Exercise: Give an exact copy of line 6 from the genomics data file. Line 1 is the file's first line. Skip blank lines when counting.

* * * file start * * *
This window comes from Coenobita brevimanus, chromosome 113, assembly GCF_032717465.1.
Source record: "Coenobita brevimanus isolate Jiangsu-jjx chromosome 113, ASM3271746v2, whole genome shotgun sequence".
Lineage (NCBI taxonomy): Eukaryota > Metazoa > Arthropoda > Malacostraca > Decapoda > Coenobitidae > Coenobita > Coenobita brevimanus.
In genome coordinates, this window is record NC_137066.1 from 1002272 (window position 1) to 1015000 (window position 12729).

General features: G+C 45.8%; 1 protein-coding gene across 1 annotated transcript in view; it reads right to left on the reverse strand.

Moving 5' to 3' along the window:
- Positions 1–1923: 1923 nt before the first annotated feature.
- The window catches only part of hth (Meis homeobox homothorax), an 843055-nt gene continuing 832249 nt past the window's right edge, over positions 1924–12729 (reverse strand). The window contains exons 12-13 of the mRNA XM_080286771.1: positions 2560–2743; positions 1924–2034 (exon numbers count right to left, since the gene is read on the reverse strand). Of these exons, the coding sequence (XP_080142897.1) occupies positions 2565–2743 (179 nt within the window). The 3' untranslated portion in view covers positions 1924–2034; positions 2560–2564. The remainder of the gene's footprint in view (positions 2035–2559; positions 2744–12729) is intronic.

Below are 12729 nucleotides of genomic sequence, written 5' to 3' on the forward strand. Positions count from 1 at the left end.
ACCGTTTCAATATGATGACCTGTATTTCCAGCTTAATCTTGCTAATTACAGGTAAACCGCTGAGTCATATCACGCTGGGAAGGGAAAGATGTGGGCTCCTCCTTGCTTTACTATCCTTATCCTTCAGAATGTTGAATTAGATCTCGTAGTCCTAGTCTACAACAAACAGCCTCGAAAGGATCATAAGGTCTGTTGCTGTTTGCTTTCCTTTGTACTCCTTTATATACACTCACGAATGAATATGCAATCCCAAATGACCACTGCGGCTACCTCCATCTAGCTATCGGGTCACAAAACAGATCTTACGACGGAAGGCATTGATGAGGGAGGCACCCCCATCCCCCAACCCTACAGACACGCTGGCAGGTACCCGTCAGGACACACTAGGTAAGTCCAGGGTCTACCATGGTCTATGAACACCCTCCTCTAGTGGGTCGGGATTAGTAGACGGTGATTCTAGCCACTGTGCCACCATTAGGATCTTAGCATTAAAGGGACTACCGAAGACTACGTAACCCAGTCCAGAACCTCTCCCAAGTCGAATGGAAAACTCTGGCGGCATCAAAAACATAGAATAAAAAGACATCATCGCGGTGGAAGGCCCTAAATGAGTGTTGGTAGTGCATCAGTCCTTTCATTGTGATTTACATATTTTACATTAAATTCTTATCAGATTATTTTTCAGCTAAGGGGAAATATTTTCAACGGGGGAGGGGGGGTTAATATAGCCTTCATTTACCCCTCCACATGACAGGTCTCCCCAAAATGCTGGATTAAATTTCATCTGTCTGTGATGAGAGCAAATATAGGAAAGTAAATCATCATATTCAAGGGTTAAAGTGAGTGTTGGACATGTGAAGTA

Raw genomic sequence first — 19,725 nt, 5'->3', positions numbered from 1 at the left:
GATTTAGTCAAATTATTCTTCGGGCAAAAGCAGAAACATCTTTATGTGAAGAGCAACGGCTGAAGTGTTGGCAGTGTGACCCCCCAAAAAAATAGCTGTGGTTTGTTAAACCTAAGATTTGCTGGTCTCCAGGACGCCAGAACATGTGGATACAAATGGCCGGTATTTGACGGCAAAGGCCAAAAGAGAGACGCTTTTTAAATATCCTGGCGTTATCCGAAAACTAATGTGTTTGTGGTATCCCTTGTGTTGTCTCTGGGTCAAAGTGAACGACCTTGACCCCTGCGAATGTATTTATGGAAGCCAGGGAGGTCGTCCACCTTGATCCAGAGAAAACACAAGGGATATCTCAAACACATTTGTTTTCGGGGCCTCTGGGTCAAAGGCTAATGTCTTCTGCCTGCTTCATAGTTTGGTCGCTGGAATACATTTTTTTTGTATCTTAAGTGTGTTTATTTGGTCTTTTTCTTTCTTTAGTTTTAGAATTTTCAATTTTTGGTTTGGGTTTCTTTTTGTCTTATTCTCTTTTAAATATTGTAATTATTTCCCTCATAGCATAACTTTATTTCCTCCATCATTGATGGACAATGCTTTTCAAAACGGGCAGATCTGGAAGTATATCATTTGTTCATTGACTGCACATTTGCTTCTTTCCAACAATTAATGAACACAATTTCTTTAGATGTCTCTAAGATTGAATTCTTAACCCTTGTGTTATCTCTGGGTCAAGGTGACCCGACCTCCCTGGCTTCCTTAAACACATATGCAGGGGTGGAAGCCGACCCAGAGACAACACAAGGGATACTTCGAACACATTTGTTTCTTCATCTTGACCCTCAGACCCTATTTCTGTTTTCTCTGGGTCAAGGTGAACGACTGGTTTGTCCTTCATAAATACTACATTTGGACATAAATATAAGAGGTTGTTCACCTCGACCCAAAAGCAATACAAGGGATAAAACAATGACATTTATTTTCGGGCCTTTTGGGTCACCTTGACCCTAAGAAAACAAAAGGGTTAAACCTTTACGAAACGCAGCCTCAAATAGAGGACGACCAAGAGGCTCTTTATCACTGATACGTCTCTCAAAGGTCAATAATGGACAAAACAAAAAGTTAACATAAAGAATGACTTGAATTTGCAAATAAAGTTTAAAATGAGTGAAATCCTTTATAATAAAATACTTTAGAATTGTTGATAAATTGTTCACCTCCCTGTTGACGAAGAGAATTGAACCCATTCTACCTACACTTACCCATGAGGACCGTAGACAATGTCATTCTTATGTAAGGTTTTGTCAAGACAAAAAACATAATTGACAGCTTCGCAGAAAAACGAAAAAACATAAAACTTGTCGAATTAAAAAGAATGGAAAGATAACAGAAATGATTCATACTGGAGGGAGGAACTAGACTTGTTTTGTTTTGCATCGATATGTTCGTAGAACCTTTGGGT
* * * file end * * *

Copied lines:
Moving 5' to 3' along the window: